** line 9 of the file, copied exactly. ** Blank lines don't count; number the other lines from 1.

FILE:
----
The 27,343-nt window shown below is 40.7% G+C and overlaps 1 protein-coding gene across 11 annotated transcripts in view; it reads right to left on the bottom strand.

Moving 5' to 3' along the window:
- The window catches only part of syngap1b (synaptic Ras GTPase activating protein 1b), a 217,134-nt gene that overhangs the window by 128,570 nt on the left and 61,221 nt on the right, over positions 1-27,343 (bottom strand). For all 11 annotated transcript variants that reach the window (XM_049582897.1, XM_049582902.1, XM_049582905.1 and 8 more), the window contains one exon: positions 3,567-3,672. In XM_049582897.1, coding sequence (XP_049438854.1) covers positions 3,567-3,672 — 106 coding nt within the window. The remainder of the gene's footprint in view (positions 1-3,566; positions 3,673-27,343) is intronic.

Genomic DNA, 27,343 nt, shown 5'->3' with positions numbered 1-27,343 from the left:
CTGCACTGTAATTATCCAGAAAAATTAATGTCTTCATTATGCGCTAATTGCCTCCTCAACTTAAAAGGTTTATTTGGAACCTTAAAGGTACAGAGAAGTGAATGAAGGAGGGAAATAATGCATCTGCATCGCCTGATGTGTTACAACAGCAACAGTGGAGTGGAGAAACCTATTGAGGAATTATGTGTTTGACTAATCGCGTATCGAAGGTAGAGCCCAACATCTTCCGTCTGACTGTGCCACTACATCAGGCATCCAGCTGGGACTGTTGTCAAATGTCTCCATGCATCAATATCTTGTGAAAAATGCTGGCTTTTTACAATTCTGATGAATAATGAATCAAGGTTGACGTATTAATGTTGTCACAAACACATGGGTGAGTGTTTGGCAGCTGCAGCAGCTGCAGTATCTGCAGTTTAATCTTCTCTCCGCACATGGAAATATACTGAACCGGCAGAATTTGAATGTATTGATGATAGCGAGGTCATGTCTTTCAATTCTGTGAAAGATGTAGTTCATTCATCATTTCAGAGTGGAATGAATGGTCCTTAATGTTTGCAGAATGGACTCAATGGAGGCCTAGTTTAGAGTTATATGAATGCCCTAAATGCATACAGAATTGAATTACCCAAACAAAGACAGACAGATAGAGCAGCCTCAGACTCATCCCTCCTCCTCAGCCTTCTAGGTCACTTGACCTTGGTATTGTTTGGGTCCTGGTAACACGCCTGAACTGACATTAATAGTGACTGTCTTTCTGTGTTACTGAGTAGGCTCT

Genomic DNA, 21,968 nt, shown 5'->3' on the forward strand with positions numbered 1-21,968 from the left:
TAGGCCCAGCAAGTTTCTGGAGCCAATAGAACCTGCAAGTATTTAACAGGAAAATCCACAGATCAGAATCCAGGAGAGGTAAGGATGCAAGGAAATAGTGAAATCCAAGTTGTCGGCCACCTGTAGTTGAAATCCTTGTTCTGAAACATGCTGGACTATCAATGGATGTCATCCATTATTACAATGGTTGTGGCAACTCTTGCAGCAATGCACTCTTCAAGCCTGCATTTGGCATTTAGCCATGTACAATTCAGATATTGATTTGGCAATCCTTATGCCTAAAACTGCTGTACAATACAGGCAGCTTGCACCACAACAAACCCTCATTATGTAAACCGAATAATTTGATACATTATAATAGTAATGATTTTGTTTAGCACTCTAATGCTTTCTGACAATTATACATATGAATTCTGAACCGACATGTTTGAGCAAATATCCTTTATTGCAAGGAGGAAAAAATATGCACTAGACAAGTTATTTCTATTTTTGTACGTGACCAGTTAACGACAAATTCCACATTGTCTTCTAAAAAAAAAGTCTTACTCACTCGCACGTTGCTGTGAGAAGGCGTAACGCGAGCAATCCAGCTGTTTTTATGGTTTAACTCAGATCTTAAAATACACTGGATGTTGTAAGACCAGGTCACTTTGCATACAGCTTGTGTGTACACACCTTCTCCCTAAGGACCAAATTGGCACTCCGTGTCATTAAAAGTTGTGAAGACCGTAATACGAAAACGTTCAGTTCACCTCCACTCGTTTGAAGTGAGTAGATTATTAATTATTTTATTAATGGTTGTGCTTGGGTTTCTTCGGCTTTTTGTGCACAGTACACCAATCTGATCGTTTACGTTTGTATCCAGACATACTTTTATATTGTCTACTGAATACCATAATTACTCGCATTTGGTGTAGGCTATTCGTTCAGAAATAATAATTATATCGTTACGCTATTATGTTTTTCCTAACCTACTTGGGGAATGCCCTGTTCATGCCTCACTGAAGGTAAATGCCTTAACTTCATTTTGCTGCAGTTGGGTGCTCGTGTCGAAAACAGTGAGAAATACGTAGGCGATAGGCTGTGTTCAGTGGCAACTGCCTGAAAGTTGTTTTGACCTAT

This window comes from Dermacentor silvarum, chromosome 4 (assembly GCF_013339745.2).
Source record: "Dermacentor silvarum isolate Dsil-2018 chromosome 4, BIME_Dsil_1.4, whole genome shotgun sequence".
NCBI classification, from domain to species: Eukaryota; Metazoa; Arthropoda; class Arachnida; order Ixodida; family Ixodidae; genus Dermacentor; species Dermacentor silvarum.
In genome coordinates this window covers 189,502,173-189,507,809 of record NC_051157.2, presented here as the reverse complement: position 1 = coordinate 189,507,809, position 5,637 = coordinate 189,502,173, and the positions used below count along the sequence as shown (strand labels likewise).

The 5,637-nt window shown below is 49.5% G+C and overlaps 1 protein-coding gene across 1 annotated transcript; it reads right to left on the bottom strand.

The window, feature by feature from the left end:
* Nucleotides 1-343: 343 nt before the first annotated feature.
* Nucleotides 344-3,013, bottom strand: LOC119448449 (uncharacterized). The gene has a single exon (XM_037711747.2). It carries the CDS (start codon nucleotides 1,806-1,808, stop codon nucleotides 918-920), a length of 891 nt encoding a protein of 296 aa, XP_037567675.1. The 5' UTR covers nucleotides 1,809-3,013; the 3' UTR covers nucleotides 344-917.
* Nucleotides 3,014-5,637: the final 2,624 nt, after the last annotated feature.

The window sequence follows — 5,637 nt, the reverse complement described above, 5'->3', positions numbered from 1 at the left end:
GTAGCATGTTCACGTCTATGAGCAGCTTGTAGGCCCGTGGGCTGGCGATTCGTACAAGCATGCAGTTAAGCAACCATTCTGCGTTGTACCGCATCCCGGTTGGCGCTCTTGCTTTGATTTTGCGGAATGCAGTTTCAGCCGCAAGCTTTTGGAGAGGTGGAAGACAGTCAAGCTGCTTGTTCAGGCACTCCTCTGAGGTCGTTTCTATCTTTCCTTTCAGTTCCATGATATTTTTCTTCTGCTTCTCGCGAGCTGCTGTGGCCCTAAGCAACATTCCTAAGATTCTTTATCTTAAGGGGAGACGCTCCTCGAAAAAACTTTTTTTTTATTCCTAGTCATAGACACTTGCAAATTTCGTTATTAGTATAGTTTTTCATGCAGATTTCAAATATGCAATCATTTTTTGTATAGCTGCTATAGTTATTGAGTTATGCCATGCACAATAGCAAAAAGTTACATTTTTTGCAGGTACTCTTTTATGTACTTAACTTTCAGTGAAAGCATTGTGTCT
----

Source record: "Dermacentor silvarum isolate Dsil-2018 chromosome 4, BIME_Dsil_1.4, whole genome shotgun sequence".